Filed February 25, 2009

In re Mark Maciasz
Commission No. 06 CH 80

Synopsis of Hearing Board Report and Recommendation

NATURE OF THE CASE: 1) breach of the fiduciary duties of good faith and honesty; 2) engaging in conduct involving dishonesty, fraud, deceit or misrepresentation; and 3) engaging in conduct which is prejudicial to the administration of justice or which tends to defeat the administration of justice or to bring the courts or the legal profession into disrepute.

RULES DISCUSSED: Rules 8.4(a)(4) and 8.4(a)(5) of the Illinois Rules of Professional Conduct and Supreme Court Rule 771.

RECOMMENDATION: Four month suspension.

DATE OF OPINION: February 25, 2009.

HEARING PANEL: Henry T. Kelly, Chair, Harvey N. Levin and Cheryl M. Kneubuehl.

ADMINISTRATOR'S COUNSEL: Dorothy B. Zimbrakos.

RESPONDENT'S COUNSEL: George B. Collins and Theresa M. Gronkiewicz.

BEFORE THE HEARING BOARD
OF THE
ILLINOIS ATTORNEY REGISTRATION
AND
DISCIPLINARY COMMISSION

In the Matter of:

MARK MACIASZ,

Attorney-Respondent,

No. 6211198.

Commission No. 06 CH 80

REPORT AND RECOMMENDATION OF THE HEARING BOARD

INTRODUCTION

The hearing in this matter was held on February 20, 21 and March 7, 2008 at the offices of the Attorney Registration and Disciplinary Commission ("ARDC"), Chicago, Illinois before a Hearing Board Panel consisting of Henry T. Kelly, Chair, Harvey N. Levin and Cheryl M. Kneubuehl. Dorothy B. Zimbrakos appeared as counsel for the Administrator. George B. Collins and Theresa M. Gronkiewicz appeared as Counsel for Respondent and Respondent was present.

PLEADINGS

On November 21, 2006, the Administrator filed a three count Complaint against Respondent pursuant to Supreme Court Rule 753(b). The Complaint alleged Respondent breached his fiduciary duty to two law firms and engaged in dishonesty and fraud. Respondent filed an Answer to the Complaint on January 30, 2007, in which he admitted some of the factual allegations, denied some of the factual allegations and denied all the allegations of misconduct.

THE EVIDENCE

The Administrator presented the testimony of Robert Schnitz, David Fargo, Thomas Kinasz, Andrew Gelman, John Buttita, Kenneth Gaines, MaryTerese Maciasz-Ornoff and

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Respondent and Exhibits 2-21, 23, 24 at 13-21, 26-33 and 36. Respondent presented his testimony, the testimony of Sean Gallagher, James Riordan, Douglas Johnson, John Newlin, John Strye, Debra Doyle and Exhibits 1-3. The testimony of the witnesses, the Exhibits, and the admitted allegations of the Complaint established the following facts.

Background

Respondent was employed as an associate in the spring of 1998 at Altheimer & Gray and then as a non-equity partner for approximately five months until the firm dissolved on June 30, 2003. Respondent concentrated his practice at Altheimer & Gray in estate planning. Respondent provided accounting and legal services to clients while he was employed at Altheimer & Gray as an individual and not as a lawyer of the firm, which the Administrator referred to throughout the ARDC hearing as his "moonlighting business." Respondent received income for those services.

In July 2003 Respondent submitted an application to the law firm of Holland & Knight LLP and Holland & Knight LLC ("Holland & Knight"). Respondent did not disclose the existence of his moonlighting business or the clients from his moonlighting business on the application. (Adm. Ex. 11). Respondent also prepared and attached altered versions of his federal income tax returns for 2000, 2001 and 2002 to the application, which displayed only the income he had received from Altheimer & Gray and omitted the income he had received from his moonlighting business. (Adm. Ex. 12, 15, 16, 17).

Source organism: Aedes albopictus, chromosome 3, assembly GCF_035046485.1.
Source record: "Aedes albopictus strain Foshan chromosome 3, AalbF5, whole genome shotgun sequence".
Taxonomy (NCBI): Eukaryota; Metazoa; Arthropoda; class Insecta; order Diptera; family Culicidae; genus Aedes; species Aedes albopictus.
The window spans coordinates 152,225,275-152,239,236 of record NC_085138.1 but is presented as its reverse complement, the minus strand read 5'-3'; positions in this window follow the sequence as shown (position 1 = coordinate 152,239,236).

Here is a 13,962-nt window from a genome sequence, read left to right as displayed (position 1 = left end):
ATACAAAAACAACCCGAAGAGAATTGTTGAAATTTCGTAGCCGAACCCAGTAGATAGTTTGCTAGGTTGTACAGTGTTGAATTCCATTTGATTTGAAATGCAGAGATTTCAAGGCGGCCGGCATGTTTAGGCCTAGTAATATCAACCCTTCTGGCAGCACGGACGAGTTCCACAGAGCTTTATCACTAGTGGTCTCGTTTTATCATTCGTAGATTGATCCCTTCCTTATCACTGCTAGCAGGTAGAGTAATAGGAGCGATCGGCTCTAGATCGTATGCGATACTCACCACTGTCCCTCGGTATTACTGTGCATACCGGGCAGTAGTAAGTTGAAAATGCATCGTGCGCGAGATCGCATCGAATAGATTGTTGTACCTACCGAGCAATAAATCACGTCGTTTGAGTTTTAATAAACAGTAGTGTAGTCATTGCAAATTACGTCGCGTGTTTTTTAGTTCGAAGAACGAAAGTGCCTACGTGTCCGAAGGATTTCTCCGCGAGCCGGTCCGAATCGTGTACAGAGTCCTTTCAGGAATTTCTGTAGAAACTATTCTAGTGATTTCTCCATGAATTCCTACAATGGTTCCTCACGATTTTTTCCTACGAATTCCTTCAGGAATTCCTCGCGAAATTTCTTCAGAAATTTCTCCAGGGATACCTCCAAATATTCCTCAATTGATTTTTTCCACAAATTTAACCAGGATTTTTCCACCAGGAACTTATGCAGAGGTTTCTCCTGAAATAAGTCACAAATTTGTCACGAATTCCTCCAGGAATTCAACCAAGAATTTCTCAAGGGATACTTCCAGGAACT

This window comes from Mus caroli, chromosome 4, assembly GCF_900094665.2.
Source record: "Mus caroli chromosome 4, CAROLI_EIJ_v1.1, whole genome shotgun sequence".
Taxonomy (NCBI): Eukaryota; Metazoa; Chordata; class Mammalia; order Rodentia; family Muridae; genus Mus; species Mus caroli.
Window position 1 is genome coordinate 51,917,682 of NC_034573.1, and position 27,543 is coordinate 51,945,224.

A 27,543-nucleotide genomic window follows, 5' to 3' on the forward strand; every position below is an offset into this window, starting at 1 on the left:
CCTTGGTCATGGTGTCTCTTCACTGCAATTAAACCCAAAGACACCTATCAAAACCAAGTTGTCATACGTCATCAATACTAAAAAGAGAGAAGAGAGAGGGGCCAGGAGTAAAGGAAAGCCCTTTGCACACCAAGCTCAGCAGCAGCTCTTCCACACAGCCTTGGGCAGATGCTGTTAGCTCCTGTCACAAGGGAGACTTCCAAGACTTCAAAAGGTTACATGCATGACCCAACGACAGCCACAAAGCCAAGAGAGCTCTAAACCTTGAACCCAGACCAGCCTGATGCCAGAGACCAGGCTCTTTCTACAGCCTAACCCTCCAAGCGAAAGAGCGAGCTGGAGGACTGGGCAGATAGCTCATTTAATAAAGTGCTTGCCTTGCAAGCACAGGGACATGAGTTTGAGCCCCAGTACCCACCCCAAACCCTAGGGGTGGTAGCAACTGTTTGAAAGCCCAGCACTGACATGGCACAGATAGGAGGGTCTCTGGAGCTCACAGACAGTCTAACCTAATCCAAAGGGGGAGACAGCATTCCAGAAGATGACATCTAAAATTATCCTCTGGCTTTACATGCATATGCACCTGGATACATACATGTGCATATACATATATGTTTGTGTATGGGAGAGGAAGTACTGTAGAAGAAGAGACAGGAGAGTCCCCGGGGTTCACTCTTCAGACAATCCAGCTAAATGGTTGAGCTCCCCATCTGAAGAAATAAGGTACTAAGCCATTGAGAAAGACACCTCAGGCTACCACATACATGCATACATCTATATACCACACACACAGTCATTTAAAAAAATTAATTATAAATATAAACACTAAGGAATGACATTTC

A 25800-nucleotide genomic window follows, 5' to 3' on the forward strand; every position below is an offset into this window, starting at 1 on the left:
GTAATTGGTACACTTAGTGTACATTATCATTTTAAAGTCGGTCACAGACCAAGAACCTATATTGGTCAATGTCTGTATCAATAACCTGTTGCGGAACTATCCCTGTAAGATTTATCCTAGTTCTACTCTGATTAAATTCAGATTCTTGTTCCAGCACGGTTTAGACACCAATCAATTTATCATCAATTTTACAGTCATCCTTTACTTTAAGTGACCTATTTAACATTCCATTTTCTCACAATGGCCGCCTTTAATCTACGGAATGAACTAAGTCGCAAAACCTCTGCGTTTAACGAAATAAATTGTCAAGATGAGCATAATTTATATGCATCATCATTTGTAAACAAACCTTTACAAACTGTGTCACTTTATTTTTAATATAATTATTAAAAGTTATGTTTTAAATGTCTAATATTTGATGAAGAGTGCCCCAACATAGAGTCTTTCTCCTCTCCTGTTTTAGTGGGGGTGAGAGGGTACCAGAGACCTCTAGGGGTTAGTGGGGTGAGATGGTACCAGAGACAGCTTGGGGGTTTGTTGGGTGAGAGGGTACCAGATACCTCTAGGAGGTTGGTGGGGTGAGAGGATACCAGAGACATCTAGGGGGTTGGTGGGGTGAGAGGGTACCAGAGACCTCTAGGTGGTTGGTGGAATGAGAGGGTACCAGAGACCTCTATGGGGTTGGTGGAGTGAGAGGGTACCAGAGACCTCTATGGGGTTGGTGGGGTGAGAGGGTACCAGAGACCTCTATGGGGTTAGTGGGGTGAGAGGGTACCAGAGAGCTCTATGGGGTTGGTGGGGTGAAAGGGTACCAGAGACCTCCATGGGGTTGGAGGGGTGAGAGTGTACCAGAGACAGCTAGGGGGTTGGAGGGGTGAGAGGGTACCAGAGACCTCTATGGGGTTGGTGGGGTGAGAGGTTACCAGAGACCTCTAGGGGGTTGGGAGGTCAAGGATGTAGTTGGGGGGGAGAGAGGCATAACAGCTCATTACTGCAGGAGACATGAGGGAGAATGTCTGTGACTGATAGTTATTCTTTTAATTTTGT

Respondent was employed as a senior counsel in the Private Wealth Services group of Holland & Knight from August 1, 2003 to May 13, 2005. Respondent entered into an employment contract with Holland & Knight entitled "Senior Counsel Agreement" which provided that Respondent was to devote his full time and attention to the practice of law, not undertake or continue any representation except in accordance with Holland & Knight practices

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and procedures and that all client income with respect to Respondent's service as an employee of Holland & Knight was the property of the firm. (Adm. Ex. 2 at 3-4). The agreement also acknowledged Respondent's receipt of a copy of Chapter 6 of Holland & Knight's office manual which stated that employment could not be accepted until a conflicts check was conducted for the client and the opposing party and that all compensation for all services performed by a firm lawyer were the property of the firm. (Adm. Exs. 2 at 3, 3 at 1, 5).

Respondent continued to conduct his moonlighting business while he was employed at Holland & Knight; Respondent provided accounting and legal services to clients individually, not as clients of the firm. Respondent received income for those services directly from the clients. Respondent also co-owned and co-managed residential apartment buildings with Sean Gallagher under the Caulfield Realty Group LLC ("Caulfield LLC") and formed Caulfield Realty and Management Company ("Caulfield Co.") with Mr. Gallagher while he was employed at Holland & Knight. Respondent performed all of the accounting and tax work for the companies and did not disclose his interest in Caulfield LLC or Caulfield Co. to Holland & Knight.